by Simon Perchik

You cough on a pillow now, use the height
and snow covered mountainside spreading out
falling off the Earth

— you breathe as if your headstone
had feathers, wings and on the down stroke
would lift off without you the way all stone
is covered with smaller stones
with whispers and your lips pressed close

—you hear the ground drinking water
to keep your throat open, the dirt
breaking into bits, into snow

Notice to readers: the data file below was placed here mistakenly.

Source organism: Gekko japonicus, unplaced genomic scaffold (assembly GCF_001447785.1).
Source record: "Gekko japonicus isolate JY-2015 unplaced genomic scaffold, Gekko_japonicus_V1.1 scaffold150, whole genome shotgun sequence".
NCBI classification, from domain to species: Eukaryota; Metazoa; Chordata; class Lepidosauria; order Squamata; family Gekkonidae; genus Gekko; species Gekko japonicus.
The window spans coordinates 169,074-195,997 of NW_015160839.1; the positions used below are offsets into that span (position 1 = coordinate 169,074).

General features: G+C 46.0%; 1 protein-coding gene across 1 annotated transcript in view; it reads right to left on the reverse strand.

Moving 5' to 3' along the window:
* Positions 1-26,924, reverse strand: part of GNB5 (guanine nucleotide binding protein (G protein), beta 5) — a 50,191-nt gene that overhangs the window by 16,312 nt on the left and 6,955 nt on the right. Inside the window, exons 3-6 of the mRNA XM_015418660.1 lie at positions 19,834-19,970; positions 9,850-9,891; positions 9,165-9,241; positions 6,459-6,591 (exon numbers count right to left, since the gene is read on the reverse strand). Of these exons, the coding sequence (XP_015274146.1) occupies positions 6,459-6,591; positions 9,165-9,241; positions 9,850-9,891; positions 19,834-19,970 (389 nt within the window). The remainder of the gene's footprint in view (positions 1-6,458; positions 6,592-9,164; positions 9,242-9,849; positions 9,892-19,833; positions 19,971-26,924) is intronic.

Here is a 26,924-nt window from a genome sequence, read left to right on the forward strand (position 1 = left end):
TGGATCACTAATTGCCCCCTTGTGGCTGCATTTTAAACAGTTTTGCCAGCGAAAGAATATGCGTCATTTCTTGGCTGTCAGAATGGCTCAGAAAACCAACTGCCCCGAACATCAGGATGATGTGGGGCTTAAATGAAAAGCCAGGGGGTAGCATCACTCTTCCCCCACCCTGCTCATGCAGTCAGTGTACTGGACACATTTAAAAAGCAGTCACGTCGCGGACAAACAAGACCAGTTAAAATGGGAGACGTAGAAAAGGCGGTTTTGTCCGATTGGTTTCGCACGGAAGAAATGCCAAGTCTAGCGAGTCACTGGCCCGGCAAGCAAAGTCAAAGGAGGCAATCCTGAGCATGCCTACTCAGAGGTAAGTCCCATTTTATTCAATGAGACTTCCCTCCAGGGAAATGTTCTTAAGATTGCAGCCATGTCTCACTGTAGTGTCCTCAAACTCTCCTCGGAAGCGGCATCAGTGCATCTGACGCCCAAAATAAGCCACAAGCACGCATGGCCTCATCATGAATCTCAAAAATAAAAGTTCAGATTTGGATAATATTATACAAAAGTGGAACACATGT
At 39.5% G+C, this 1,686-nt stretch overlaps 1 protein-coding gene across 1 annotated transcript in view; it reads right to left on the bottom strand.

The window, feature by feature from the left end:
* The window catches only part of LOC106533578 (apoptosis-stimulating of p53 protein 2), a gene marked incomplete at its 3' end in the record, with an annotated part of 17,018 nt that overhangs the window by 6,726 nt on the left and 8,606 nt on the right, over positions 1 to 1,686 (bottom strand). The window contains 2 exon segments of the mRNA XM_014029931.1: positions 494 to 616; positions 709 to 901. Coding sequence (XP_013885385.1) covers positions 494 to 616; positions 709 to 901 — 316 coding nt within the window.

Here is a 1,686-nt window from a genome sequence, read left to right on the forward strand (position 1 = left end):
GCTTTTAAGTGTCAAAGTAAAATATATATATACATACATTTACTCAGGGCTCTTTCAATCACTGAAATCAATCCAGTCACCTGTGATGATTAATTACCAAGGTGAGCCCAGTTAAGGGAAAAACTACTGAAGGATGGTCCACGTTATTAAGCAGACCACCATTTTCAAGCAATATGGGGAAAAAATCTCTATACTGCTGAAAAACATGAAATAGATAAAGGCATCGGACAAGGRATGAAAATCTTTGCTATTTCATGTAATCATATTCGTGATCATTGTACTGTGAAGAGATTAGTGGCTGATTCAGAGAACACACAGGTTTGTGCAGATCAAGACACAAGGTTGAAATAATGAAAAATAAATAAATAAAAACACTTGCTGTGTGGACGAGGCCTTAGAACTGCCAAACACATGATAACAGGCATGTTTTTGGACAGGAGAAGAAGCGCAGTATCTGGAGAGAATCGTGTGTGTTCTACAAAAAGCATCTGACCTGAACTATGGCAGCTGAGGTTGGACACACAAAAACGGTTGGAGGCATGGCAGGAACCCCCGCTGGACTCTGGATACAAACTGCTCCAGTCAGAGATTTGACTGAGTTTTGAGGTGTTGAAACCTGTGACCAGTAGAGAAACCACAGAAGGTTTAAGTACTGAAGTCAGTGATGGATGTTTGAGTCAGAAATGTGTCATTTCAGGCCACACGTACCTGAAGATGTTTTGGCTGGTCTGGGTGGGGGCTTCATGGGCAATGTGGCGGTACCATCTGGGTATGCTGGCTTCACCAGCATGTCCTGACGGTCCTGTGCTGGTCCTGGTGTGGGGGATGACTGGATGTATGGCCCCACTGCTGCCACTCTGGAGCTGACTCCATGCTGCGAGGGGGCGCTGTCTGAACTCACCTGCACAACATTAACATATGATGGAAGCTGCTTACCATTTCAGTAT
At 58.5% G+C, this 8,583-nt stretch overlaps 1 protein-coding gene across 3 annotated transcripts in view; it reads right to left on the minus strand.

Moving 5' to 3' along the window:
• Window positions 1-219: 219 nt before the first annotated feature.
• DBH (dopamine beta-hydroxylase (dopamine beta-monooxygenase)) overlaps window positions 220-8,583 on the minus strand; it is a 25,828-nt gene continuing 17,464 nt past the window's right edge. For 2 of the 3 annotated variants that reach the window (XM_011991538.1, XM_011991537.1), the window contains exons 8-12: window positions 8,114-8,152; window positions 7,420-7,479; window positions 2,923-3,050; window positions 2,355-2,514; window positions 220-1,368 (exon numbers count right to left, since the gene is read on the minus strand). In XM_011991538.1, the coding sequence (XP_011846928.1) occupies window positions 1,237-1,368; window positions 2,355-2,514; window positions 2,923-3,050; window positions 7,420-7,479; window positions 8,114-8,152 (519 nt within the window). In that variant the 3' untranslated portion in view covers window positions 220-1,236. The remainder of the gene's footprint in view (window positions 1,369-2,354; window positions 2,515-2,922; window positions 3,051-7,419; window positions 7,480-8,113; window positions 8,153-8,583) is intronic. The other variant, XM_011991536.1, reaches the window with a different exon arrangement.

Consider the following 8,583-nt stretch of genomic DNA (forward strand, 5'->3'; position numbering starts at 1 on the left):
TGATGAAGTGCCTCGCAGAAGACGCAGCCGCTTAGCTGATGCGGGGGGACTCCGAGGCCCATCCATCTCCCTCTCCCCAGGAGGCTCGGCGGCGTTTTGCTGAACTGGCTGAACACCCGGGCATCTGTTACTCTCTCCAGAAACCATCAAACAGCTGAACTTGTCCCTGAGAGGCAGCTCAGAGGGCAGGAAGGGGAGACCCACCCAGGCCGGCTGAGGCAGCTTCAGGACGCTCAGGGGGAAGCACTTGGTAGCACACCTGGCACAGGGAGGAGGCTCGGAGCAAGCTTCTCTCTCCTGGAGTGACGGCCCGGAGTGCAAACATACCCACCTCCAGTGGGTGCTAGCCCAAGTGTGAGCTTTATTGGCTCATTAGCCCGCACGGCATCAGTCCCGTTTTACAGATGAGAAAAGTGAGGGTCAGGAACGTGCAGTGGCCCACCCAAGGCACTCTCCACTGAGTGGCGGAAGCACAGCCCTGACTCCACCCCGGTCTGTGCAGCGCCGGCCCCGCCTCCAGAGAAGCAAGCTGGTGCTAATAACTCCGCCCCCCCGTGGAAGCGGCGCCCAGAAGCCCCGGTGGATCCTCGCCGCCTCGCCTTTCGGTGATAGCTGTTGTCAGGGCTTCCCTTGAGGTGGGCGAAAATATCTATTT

and stones every child learns to throw.

About the Author:
"Process is all for Perchik, who has turned himself into almost pure imagination, purer than mere existence, to help us reclaim our buried selves."    --Edward Butscher

Simon Perchik's poetry has been published in several magazines which include The Nation, Partisan Review, Poetry and The New Yorker. His latest book, a collection of poetry called, Letters To The Dead, can be obtained through St. Andrews Press in Laurinburg, North Carolina.